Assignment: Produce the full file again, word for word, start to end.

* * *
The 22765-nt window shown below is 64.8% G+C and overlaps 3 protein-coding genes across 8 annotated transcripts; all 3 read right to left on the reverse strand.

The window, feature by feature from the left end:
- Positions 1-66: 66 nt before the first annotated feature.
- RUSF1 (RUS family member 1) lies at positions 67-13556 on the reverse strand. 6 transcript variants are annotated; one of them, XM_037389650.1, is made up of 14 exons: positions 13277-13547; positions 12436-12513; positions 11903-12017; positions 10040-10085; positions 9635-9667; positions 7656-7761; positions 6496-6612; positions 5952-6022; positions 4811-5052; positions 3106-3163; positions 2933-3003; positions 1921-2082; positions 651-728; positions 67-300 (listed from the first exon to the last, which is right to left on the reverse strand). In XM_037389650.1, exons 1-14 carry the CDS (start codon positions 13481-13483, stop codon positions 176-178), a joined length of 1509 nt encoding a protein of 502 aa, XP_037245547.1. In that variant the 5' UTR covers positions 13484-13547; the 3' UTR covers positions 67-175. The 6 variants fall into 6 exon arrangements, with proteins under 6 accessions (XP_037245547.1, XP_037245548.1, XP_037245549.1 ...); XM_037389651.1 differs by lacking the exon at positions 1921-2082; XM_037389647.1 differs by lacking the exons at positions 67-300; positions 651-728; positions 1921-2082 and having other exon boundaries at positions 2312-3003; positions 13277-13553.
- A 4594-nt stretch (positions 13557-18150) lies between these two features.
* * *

The 22765-nt window shown below is 64.8% G+C and overlaps 3 protein-coding genes across 8 annotated transcripts; all 3 read right to left on the reverse strand.

The window, feature by feature from the left end:
- Positions 1-66: 66 nt before the first annotated feature.
- RUSF1 (RUS family member 1) lies at positions 67-13556 on the reverse strand. 6 transcript variants are annotated; one of them, XM_037389650.1, is made up of 14 exons: positions 13277-13547; positions 12436-12513; positions 11903-12017; positions 10040-10085; positions 9635-9667; positions 7656-7761; positions 6496-6612; positions 5952-6022; positions 4811-5052; positions 3106-3163; positions 2933-3003; positions 1921-2082; positions 651-728; positions 67-300 (listed from the first exon to the last, which is right to left on the reverse strand). In XM_037389650.1, exons 1-14 carry the CDS (start codon positions 13481-13483, stop codon positions 176-178), a joined length of 1509 nt encoding a protein of 502 aa, XP_037245547.1. In that variant the 5' UTR covers positions 13484-13547; the 3' UTR covers positions 67-175. The 6 variants fall into 6 exon arrangements, with proteins under 6 accessions (XP_037245547.1, XP_037245548.1, XP_037245549.1 ...); XM_037389651.1 differs by lacking the exon at positions 1921-2082; XM_037389647.1 differs by lacking the exons at positions 67-300; positions 651-728; positions 1921-2082 and having other exon boundaries at positions 2312-3003; positions 13277-13553.
- A 4594-nt stretch (positions 13557-18150) lies between these two features.